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Battle Abbey

The town of Battle is situated in East Sussex, England, and is so named because it was once the site of the Battle of Hastings. In fact, Battle Abbey is built on the very site on which the battle was fought. This abbey was dedicated to St. Martin.

The Battle of Hastings was fought in 1066 of our Common Era (CE) and is still recognised as being the victory in the Norman conquest of England. Today, the abbey’s buildings and the ruins that remain are owned and managed by the English Heritage and are still a major tourist attraction. Official tours are conducted regularly to expose the fabulous remnants of this fascinating declaration of times past. It is particularly aimed at educating and entertaining children.



The gatehouse to the abbey, where King Harold was felled by the invading Norman, William the Conqueror at the Battle of Hastings in 1066 – Battle Abbey in East Sussex, England

To understand the complex history of Battle Abbey is to appreciate its enormous value. After the Normans invaded, Pope Alexander II ordered that they be punished for the massive scale of killing of the people in England that they had undertaken in their conquest. In response, William the Conqueror promised the Pope that he would erect an abbey on the site of the Battle of Hastings. He even promised that the high altar would be on the spot on which King Harold died in the battle. William the Conqueror died before its completion, but it was eventually completed 24 years later under the guidance of his son. It had been dedicated to St. Martin, and was thus known as the Church of St. Martin of Battle. It would be free of Episcopal Jurisdiction and was, in effect, as high up in the order of churches as Canterbury, which was no mean feat. This earned it much acclaim in the local society.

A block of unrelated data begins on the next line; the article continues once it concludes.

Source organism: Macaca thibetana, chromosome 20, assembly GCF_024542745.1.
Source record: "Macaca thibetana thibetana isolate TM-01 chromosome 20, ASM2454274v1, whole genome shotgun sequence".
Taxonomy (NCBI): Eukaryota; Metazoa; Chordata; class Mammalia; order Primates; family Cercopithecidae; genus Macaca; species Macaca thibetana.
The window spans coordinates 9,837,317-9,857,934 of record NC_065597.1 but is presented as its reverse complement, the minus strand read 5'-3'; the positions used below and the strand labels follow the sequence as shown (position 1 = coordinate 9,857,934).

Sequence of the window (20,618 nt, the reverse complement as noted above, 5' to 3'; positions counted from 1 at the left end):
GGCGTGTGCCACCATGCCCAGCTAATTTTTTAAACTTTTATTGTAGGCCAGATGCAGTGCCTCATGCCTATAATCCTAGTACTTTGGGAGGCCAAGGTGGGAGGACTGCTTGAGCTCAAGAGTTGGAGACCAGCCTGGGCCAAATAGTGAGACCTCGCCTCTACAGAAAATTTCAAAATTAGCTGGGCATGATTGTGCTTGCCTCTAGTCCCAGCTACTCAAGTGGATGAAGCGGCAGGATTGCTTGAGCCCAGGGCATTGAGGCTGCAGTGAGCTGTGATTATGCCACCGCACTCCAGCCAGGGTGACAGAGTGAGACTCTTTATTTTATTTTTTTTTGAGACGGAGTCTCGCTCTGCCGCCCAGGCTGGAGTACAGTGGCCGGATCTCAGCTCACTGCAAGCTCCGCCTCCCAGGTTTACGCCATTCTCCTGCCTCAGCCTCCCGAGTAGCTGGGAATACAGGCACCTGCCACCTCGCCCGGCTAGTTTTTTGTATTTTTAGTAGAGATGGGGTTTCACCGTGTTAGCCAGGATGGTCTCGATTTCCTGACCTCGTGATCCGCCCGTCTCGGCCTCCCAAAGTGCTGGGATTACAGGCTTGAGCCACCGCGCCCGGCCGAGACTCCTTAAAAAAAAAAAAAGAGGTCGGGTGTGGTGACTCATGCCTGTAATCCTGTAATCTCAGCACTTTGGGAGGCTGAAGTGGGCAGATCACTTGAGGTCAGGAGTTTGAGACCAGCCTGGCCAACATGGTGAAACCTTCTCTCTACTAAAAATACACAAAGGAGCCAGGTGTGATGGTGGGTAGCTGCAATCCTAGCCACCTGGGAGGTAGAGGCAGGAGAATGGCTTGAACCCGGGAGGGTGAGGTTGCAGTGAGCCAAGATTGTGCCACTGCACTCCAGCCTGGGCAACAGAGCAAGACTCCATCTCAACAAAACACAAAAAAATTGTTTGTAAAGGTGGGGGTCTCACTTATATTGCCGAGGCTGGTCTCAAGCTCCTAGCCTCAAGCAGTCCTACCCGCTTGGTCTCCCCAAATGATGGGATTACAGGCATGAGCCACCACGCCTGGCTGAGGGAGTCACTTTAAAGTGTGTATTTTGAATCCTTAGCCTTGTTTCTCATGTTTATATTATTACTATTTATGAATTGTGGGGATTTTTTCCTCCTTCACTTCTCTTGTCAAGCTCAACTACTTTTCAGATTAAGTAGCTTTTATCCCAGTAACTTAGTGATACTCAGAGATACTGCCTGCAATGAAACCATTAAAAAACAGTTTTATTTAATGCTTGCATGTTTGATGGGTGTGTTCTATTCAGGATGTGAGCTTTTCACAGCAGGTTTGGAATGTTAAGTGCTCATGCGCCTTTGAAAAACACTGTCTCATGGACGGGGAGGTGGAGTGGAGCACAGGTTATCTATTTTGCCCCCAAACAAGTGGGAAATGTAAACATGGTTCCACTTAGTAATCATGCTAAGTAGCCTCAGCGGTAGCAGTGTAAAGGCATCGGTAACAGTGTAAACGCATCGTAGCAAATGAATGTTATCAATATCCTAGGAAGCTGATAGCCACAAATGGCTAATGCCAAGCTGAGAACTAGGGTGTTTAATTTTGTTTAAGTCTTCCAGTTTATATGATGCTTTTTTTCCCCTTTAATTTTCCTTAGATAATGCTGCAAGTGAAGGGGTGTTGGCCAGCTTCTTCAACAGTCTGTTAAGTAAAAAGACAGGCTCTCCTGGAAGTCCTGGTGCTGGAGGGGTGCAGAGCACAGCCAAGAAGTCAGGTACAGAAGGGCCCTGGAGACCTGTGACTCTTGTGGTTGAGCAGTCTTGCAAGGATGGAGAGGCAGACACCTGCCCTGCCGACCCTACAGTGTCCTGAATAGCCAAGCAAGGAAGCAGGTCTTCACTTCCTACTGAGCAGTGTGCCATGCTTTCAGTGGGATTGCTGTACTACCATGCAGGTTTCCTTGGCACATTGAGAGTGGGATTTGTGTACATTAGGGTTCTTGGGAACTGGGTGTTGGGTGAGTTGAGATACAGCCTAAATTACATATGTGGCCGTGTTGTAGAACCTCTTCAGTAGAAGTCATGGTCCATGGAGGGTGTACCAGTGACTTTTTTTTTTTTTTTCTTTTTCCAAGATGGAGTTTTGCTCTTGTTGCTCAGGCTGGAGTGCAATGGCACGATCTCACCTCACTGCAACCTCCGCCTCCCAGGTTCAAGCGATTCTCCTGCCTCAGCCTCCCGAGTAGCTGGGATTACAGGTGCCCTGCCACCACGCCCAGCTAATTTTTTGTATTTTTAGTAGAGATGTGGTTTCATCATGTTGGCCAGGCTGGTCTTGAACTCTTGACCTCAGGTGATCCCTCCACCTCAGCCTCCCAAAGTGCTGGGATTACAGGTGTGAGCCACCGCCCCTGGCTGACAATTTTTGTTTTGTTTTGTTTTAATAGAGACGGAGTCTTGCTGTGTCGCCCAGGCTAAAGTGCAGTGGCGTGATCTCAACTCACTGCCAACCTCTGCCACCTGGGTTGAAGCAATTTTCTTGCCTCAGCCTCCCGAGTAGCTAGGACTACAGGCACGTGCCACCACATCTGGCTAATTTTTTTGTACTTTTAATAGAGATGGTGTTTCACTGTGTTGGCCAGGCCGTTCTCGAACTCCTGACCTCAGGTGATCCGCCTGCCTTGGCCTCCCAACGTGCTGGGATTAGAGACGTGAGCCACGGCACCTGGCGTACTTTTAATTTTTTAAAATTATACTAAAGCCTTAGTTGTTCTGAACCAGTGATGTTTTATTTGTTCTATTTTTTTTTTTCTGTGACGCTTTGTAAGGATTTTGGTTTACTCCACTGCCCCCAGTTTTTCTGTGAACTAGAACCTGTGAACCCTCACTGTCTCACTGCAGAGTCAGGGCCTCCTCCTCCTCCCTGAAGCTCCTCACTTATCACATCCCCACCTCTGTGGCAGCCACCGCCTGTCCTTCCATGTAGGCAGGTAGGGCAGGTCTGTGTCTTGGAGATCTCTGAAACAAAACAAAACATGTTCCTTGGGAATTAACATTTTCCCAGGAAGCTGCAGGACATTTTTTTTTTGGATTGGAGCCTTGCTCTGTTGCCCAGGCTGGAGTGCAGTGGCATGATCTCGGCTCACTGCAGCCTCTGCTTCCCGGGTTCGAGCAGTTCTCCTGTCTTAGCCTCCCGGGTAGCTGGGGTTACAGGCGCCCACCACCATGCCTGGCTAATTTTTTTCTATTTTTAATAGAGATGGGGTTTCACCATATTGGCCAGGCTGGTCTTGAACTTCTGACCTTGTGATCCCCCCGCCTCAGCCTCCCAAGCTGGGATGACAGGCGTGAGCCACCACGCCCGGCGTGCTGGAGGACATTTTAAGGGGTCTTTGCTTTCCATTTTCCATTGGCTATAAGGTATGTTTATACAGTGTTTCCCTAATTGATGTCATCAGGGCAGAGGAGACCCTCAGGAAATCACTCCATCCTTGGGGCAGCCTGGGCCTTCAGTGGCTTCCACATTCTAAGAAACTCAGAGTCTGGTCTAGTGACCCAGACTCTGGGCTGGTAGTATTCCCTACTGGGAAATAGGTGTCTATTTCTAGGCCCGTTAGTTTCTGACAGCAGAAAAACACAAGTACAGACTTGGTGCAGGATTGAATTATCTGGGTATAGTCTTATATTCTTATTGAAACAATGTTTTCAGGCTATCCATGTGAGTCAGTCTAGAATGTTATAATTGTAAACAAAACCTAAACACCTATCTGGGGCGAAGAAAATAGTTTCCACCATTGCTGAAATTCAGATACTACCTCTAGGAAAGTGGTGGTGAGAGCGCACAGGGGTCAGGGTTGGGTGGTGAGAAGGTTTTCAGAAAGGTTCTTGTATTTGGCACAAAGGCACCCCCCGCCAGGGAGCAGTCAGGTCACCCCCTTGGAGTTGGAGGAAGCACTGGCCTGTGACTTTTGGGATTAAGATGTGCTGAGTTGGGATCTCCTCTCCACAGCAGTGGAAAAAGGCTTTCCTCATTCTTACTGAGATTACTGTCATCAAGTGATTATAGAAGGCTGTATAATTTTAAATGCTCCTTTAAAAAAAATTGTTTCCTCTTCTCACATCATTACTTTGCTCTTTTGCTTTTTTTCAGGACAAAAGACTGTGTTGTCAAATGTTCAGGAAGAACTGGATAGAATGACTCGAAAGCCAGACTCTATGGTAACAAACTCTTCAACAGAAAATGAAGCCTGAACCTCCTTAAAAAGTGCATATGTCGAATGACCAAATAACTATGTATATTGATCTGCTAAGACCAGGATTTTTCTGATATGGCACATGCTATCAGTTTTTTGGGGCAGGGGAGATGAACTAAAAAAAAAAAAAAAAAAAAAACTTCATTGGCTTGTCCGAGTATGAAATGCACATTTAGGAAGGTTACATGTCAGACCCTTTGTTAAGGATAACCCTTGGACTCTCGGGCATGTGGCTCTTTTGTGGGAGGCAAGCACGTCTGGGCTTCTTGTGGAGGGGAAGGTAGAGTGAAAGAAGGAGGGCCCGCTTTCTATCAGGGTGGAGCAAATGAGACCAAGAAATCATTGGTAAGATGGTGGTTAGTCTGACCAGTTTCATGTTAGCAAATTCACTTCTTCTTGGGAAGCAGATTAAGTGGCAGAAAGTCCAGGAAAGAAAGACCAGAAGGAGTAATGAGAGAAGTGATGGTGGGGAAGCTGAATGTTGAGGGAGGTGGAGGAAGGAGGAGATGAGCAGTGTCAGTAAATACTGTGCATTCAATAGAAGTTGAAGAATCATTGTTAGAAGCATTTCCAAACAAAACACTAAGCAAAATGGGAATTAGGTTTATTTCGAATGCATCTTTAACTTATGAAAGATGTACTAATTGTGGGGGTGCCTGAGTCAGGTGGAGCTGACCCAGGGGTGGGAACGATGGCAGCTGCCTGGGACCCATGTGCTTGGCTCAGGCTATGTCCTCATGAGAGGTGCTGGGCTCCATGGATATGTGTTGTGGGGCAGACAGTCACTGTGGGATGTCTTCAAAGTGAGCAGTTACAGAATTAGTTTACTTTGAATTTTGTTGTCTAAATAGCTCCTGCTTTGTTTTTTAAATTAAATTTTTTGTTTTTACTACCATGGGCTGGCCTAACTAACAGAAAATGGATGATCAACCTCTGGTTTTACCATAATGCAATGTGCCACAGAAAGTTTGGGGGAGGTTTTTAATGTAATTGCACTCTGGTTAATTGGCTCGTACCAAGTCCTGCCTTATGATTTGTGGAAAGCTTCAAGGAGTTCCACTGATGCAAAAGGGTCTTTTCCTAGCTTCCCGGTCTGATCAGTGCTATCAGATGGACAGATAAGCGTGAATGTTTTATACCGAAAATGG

However, when King Henry VIII implemented the Dissolution of Monasteries, this church was all but completely desolated. The parts that remained were converted into a private home for the monks that had accumulated a pension.

Then, in 1719, Sir Thomas Marfleet Battle purchased Battle Abbey from Sir Henry Wheeler. When he died, it was naturally passed onto his son, and thus stayed in the family until 1858. After several other owners, it was again back in the Battle family in 1901, when Sir Augustus Marfleet Battle bought it back.

Since the Second World War, it has been a school. During the 1940’s, it was an all girls. school, sometimes concealing troops from their enemy. Battle Abbey finally left the ownership of the Battle family in 1976, when it was sold to the government.

Although the actual church of Battle Abbey no longer stands, the buildings that were erected between the 1200’s and the 1500’s tell fascinating tales. Because the abbey itself is such a fragile and treasured remnant, visitors are not allowed to enter it. However, the surrounding buildings, history and heritage around these structures are fascinating, their mystery and intrigue permeating the very air.

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